Monthly Archives: December 2020

Christmas Day 2020

I am a Christian, and this is a day given us for remembering Christ, and my comments will be on that wise. No offense taken by me if you want to pass over them, I wish everyone well on this day.

As I ponder my faith in Jesus Christ and my hope of a resurrection, I consider that in spite of conditions on earth – and, be warned, things in general are going to get much worse before things in general start getting better – I always have a covenant with my Heavenly Father that can be of good use to me because of the atonement of Jesus Christ, the only begotten son of our Heavenly Father. Without that atonement, I am lost. With it, I am claimed and can work out my salvation with fear and trembling, but work it out all the same.

Christmas day is not just a day to consider the birth of the Savior, it is a day also for contemplating his atonement, death, and resurrection, which resurrection is promised to all as a precursor to judgment. And it will be Jesus Christ who will be my advocate with the Father: if I am worthy, and repentant, and one who has done good in remembering the poor, the sick, the homeless, the afflicted, all my brothers and sisters… if I have been able to lay aside my sins and return to them no more, I will have done what I can to honor my covenants, and that gives me hope of returning to the presence of my Heavenly Father.

Life is hard and will get harder, especially the older I become. Winter approaches, I can feel it in my muscles and bones. But there is a Spring to follow that Winter. Even if I have been too sinful to see the earliest days of that Spring, I can nevertheless repent, strive to do good, and humble myself so that I have a hope of seeing those Spring days yet to come. That hope arises out of my faith in my Lord and Savior, Jesus Christ.

So today is a day given unto me to think on that matter, and these are my thoughts. I wish everyone well on this day.

What the SolarWinds Breach Teaches Us

First off, the Russian hacking of SolarWinds to get its cyber eyes and ears inside of sensitive US installations is not an act of war. It’s an extremely successful spy operation, not an attack meant to force the USA to do something against its will.

Next off, if not SolarWinds, then it would have been some other piece of software. The Russians were determined to compromise a tool that was commonly used, and that was the one they found a way in on. Had SolarWinds been too difficult to crack, then the Russians would have shifted efforts to an easier target. That’s how it goes in security.

So the lessons learned are stark and confronting:

  1. We can no longer take for granted that software publishers are presenting us with clean code. In my line of work, I’ve already seen other apps from software vendors with malware baked into them, but which are also whitelisted as permissible apps. SolarWinds is the biggest such vendor thus far, but there are others out there that contain evil in them. We have to put layers around our systems to ensure that they don’t start talking to endpoints that they have no business talking to, or that they don’t start chains of communication that eventually send sensitive data outside.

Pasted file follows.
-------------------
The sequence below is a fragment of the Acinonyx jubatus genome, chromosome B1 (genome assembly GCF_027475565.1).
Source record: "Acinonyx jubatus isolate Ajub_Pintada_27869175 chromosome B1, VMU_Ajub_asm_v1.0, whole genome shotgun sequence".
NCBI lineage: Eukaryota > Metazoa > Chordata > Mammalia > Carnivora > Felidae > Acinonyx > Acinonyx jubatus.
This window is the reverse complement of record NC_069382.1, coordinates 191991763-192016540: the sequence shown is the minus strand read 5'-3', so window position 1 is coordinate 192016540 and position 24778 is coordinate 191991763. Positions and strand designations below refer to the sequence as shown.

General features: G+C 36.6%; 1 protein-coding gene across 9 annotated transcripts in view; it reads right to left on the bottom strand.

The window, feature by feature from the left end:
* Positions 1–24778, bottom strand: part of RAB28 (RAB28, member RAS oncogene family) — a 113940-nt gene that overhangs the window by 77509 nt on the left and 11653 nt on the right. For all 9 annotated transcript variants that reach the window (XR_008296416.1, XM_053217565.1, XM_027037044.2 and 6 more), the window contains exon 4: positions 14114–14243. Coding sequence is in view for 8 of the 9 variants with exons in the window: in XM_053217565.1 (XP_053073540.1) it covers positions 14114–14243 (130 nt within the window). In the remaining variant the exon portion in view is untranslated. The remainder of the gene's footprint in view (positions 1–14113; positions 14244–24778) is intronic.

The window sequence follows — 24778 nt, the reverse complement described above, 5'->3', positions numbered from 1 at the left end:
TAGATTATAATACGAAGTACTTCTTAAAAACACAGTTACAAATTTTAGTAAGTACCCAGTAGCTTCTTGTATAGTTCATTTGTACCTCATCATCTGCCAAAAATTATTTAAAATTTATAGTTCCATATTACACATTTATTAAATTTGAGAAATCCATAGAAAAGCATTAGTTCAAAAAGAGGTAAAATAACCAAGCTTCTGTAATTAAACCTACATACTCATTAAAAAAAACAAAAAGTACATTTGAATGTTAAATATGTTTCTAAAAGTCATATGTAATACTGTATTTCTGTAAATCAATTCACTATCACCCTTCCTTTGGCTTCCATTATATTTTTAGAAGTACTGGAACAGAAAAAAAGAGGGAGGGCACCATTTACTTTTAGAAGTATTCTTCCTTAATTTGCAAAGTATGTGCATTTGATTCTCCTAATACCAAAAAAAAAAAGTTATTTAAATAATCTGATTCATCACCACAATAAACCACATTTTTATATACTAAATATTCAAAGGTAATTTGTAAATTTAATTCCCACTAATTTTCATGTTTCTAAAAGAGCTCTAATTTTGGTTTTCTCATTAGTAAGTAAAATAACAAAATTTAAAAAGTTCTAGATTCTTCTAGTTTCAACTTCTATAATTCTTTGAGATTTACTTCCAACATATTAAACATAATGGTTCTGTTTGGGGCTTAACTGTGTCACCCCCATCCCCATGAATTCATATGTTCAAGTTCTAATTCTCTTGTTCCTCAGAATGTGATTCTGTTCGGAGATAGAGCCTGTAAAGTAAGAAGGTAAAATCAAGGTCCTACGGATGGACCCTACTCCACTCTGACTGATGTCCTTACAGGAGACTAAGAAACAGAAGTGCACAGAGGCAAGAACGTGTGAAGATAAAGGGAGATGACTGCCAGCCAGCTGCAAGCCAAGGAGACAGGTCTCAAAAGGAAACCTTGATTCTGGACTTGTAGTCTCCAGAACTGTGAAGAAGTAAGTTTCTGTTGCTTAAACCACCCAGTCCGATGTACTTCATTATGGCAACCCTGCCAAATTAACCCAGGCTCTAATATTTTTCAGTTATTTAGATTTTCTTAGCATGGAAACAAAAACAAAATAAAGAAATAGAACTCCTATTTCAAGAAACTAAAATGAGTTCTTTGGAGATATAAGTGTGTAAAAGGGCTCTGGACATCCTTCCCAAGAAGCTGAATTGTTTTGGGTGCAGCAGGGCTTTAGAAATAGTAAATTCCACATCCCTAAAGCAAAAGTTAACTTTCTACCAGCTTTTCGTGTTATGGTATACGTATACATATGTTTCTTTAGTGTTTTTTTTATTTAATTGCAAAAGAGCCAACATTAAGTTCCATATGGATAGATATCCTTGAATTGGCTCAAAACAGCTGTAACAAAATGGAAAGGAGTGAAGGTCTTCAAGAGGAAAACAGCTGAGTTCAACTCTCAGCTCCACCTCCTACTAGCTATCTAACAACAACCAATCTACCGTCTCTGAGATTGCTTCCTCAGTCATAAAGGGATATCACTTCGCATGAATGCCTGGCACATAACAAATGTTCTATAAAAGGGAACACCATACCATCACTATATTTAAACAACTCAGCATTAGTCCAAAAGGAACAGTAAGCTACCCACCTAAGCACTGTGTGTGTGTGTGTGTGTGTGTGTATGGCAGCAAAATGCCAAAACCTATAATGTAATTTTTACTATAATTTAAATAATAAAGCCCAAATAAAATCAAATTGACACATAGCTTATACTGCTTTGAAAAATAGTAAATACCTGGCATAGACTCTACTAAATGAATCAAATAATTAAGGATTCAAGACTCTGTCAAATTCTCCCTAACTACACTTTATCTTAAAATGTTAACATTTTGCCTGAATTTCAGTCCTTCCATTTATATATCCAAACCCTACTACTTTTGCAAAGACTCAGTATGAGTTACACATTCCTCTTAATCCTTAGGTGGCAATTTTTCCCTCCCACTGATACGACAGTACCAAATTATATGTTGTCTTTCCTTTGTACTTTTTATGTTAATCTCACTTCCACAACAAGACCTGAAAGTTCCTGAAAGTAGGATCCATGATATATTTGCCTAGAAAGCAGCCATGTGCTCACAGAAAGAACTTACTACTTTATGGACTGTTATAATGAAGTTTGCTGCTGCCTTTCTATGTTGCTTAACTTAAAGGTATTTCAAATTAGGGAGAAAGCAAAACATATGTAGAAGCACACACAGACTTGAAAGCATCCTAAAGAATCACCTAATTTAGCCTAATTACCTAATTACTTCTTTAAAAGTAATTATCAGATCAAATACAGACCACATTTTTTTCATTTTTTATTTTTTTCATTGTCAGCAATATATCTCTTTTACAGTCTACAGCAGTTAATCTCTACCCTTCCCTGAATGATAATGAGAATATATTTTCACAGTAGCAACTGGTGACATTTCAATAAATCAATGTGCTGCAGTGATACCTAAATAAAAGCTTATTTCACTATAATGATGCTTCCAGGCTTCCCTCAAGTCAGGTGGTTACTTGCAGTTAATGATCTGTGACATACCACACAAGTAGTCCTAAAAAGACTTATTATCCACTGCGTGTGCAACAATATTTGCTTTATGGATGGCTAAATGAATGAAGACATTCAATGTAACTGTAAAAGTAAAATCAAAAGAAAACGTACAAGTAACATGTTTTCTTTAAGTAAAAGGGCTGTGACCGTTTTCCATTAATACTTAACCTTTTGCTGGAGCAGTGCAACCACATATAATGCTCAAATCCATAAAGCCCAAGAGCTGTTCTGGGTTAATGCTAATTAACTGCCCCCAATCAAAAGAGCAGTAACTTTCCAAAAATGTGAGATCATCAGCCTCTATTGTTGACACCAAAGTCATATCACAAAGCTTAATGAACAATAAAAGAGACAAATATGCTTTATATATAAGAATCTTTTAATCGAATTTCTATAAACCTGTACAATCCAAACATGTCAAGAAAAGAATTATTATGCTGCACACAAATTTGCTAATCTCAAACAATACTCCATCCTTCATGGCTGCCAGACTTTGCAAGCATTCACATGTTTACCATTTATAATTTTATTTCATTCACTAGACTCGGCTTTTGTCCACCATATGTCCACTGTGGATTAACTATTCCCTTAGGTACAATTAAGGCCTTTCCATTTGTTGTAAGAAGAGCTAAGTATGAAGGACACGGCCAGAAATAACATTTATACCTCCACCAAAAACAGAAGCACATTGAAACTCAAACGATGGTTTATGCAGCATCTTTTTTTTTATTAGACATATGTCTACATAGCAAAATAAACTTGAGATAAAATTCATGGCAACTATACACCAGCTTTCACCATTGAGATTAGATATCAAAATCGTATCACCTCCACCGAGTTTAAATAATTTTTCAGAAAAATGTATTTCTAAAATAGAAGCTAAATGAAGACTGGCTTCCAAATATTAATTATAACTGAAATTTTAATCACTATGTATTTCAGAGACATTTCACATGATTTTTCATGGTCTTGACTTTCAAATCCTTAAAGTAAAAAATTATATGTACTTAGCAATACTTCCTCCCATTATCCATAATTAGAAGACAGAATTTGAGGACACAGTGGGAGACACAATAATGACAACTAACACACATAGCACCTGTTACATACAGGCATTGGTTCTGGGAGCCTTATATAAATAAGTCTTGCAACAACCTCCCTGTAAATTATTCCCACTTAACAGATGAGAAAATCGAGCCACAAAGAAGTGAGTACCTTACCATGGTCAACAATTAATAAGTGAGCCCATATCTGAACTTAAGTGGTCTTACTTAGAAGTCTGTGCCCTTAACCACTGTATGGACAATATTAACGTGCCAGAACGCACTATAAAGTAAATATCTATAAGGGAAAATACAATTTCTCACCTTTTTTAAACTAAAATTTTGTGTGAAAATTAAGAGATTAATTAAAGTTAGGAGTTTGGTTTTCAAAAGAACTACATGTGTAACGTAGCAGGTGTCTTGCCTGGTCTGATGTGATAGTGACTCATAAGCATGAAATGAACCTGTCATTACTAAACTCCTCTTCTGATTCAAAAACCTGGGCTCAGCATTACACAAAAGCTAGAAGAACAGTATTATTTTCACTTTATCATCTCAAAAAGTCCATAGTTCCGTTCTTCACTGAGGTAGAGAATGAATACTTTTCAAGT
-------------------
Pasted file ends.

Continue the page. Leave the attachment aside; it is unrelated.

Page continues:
2. The firewall is not enough. Neither is the IPS. Or the proxy server. The malware in SolarWinds included code to randomize the intervals used for sending data and the data was sent to IP addresses in-country, so all those geolocation filters did not have an impact in this case. We need to look at internal communications and flag on whenever a user account is being used to access a resource it really shouldn’t be accessing, like an account from HR trying to reach a payroll server.
  3. Software development needs to reduce its speed and drive forward more safely than it is currently. I know how malware gets into some packages: a developer needs to meet a deadline, so instead of writing the code from scratch, a code snippet posted somewhere finds its way into the software. Well, that code snippet should have been looked at more carefully, because that’s what the malware developers put out there so that time-crunched in-house developers would grab it and use it and make the job of spreading malware that much easier.

    Malware can also get in through bad code that allows external hooks, but there’s nothing to compare with a rushed – or lazy – developer actually putting the malware into the app that’s going to be signed, sealed, and whitelisted at customer sites.
  4. That extended development cycle to give breathing space for in-house developers needs to be further telescoped to do better penetration testing of the application so that we can be sure that not only do we not have malware baked in, we also don’t have vulnerable code baked in, either.

Those last two are what will start to eat into revenue and profits for development teams. But it’s something we must do in order to survive – constant focus on short-term gains is a guarantee to remaining insecure. We may need to take another look at how we do accounting so that we can have a financial system that allows us the room we need in order to be more secure from the onset. Because, right now, security is a cost and current accounting practices give incentives to eliminate costs. We can’t afford to make profits that way.